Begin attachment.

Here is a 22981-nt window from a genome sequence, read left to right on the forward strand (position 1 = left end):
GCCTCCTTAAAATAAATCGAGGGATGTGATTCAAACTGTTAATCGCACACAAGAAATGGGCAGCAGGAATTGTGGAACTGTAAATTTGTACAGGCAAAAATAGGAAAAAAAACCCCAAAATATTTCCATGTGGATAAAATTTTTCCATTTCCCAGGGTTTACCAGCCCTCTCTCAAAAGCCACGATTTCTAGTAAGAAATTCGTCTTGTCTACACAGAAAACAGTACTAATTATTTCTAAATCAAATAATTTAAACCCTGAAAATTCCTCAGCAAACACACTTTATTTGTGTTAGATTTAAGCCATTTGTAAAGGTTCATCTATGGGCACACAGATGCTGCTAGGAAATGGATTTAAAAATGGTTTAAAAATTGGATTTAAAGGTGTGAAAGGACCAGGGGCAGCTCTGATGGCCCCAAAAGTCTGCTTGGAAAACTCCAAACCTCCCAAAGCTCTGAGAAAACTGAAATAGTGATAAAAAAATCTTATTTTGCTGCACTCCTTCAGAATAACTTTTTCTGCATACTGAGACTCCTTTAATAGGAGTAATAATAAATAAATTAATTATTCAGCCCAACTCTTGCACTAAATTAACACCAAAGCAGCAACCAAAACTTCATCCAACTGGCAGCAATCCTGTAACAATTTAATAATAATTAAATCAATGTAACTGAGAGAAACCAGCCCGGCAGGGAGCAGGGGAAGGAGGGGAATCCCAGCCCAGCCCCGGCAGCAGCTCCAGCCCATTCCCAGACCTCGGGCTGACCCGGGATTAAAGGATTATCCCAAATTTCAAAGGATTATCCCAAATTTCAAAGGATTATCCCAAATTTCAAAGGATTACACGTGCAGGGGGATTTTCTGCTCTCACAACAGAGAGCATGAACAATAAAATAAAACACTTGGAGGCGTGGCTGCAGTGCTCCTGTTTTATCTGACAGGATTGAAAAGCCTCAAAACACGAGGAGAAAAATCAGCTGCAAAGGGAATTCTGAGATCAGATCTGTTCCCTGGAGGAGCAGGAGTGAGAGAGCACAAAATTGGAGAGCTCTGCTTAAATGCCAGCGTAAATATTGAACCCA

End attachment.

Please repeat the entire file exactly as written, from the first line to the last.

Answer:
Here is a 22981-nt window from a genome sequence, read left to right on the forward strand (position 1 = left end):
GCCTCCTTAAAATAAATCGAGGGATGTGATTCAAACTGTTAATCGCACACAAGAAATGGGCAGCAGGAATTGTGGAACTGTAAATTTGTACAGGCAAAAATAGGAAAAAAAACCCCAAAATATTTCCATGTGGATAAAATTTTTCCATTTCCCAGGGTTTACCAGCCCTCTCTCAAAAGCCACGATTTCTAGTAAGAAATTCGTCTTGTCTACACAGAAAACAGTACTAATTATTTCTAAATCAAATAATTTAAACCCTGAAAATTCCTCAGCAAACACACTTTATTTGTGTTAGATTTAAGCCATTTGTAAAGGTTCATCTATGGGCACACAGATGCTGCTAGGAAATGGATTTAAAAATGGTTTAAAAATTGGATTTAAAGGTGTGAAAGGACCAGGGGCAGCTCTGATGGCCCCAAAAGTCTGCTTGGAAAACTCCAAACCTCCCAAAGCTCTGAGAAAACTGAAATAGTGATAAAAAAATCTTATTTTGCTGCACTCCTTCAGAATAACTTTTTCTGCATACTGAGACTCCTTTAATAGGAGTAATAATAAATAAATTAATTATTCAGCCCAACTCTTGCACTAAATTAACACCAAAGCAGCAACCAAAACTTCATCCAACTGGCAGCAATCCTGTAACAATTTAATAATAATTAAATCAATGTAACTGAGAGAAACCAGCCCGGCAGGGAGCAGGGGAAGGAGGGGAATCCCAGCCCAGCCCCGGCAGCAGCTCCAGCCCATTCCCAGACCTCGGGCTGACCCGGGATTAAAGGATTATCCCAAATTTCAAAGGATTATCCCAAATTTCAAAGGATTATCCCAAATTTCAAAGGATTACACGTGCAGGGGGATTTTCTGCTCTCACAACAGAGAGCATGAACAATAAAATAAAACACTTGGAGGCGTGGCTGCAGTGCTCCTGTTTTATCTGACAGGATTGAAAAGCCTCAAAACACGAGGAGAAAAATCAGCTGCAAAGGGAATTCTGAGATCAGATCTGTTCCCTGGAGGAGCAGGAGTGAGAGAGCACAAAATTGGAGAGCTCTGCTTAAATGCCAGCGTAAATATTGAACCCA